I have received the books that you were so kind as to send to me. I did not write to you immediately, because I would not write to you before I had read you. I was a long time about this; for nearly a month I was ill, and all the rest of the time I have been very busy. Still I have been able to find leisure to read your fifth volume, which seems worthy of its predecessors. This is as much as to say that it greatly interested, and I might almost say, amused me, if it were proper to use such a word respecting so serious and learned a work. In fact, the impression produced on me by your book is always the same. I feel a grave, intellectual enjoyment at seeing the picture of the ancient, and illustrious society of Greece, by the light of modern knowledge and experience. I knew the edifice well, and yet I am struck by its new aspect. It is as if I saw by daylight an object of which I had only caught a glimpse in the night. Again I beg you to accept not only my thanks, but my sincere congratulations.
I see that our affairs interest you. The events in France during the last year are well calculated to attract the attention of an elevated and thoughtful mind. To a foreigner, who sees the effects without understanding the causes, they must appear most extraordinary. To those who are on the spot, and who have watched the inevitable progress of events, nothing can be more simple and natural. . . .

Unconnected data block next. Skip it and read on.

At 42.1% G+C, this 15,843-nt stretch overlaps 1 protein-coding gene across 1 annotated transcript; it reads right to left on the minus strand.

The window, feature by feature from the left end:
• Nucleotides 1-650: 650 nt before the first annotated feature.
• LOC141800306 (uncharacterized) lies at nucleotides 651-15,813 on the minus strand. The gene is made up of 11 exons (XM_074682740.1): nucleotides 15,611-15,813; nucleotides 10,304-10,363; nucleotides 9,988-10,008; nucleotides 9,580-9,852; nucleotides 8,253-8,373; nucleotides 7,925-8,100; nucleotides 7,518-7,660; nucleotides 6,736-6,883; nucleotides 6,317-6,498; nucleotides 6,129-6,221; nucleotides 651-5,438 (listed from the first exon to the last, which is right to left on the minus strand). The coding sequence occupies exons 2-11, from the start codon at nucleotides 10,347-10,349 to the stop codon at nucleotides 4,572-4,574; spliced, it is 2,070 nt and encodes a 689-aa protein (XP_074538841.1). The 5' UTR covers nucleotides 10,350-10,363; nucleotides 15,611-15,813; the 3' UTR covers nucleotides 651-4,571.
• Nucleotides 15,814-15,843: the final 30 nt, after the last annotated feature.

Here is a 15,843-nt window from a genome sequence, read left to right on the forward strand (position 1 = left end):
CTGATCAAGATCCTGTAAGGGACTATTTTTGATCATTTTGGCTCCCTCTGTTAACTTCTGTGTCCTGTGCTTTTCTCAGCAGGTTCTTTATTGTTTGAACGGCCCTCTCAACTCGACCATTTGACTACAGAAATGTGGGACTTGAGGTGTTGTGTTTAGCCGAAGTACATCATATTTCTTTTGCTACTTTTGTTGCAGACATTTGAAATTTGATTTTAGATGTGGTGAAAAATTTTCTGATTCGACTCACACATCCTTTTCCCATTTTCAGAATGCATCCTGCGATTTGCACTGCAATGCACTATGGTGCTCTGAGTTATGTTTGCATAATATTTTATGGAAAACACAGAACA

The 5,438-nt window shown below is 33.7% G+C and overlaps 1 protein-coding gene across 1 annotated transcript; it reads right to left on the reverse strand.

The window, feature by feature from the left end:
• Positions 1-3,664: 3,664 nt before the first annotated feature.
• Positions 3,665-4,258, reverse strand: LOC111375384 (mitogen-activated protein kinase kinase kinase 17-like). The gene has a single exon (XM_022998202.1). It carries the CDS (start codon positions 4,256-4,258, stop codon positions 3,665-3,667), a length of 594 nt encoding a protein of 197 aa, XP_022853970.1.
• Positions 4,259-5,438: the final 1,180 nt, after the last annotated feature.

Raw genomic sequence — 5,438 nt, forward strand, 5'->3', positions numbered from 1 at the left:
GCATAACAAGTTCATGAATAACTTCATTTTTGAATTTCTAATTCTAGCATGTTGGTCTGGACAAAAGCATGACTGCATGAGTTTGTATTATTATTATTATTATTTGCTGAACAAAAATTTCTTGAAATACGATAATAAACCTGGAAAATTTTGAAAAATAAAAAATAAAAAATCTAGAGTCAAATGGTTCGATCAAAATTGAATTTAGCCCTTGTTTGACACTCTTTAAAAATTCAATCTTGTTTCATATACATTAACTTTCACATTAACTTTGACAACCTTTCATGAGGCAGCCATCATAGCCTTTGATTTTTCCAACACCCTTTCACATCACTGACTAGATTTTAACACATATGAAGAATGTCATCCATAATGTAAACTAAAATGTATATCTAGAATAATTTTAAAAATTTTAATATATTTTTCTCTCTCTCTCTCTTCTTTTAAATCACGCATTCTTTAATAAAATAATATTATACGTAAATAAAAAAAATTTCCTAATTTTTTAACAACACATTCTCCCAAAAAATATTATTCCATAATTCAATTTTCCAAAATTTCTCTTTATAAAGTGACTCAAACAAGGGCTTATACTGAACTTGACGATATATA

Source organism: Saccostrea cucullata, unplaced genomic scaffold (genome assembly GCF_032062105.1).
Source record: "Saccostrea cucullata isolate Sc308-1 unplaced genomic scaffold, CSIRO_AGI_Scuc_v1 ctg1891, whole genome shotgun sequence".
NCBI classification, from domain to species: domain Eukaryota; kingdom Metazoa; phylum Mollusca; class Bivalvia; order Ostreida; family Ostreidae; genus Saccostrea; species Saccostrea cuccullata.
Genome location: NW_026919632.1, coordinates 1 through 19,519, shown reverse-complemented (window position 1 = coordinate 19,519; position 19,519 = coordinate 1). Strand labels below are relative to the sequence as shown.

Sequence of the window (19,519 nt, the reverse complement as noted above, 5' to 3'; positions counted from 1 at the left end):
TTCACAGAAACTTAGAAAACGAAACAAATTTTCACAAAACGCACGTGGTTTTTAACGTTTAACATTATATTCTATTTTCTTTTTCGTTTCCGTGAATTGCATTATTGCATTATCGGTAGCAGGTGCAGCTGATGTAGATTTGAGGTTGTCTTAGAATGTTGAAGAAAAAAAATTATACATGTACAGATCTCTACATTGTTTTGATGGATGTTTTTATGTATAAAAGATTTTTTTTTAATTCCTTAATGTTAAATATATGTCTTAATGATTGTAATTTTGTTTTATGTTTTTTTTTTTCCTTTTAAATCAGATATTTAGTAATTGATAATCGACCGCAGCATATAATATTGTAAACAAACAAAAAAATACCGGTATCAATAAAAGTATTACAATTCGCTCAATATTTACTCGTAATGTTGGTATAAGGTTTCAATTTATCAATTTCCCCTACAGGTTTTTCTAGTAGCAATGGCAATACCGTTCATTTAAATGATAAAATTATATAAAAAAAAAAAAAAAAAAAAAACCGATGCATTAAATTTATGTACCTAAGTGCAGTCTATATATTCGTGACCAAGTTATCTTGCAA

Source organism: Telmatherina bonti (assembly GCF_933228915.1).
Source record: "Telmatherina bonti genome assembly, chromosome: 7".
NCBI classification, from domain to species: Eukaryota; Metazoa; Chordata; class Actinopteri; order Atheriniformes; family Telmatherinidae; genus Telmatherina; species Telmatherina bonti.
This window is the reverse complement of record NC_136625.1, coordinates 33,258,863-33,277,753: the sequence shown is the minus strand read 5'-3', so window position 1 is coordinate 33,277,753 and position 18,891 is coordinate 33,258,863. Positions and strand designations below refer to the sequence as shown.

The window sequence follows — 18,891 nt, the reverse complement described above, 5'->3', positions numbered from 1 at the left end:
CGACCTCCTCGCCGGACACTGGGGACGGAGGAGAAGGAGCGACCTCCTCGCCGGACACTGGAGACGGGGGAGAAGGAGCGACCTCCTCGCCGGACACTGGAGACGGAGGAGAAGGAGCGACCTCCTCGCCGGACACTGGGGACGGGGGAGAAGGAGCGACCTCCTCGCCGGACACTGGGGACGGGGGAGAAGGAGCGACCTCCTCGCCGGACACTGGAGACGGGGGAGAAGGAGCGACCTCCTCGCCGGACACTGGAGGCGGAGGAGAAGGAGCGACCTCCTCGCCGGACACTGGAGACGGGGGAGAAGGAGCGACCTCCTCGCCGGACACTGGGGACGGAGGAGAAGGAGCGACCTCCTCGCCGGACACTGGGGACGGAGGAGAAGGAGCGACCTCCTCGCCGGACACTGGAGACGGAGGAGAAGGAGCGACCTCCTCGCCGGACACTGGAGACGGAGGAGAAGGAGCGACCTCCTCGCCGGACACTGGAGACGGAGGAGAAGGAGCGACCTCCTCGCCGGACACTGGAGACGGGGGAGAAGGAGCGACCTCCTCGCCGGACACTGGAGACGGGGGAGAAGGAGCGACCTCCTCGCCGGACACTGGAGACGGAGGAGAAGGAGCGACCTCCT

At any rate, the nation did not wish for a revolution. Still less did it desire a republic; for though in France there is not a particle of attachment for any particular dynasty, the opinion that monarchy is a necessary institution is almost universal. France then wished neither for a revolution nor for a republic. That she has allowed both to be inflicted upon her proceeds from two causes: from the fact that Paris, having become during the last fifty years the first manufacturing town in the country, was able on a given day to furnish the republican party with an army of artizans; and secondly from another fact, which is the off-spring of centralization, that Paris, no matter who speaks in her name, dictates to the rest of France. These two facts, taken together, explain the catastrophe of February, 1848.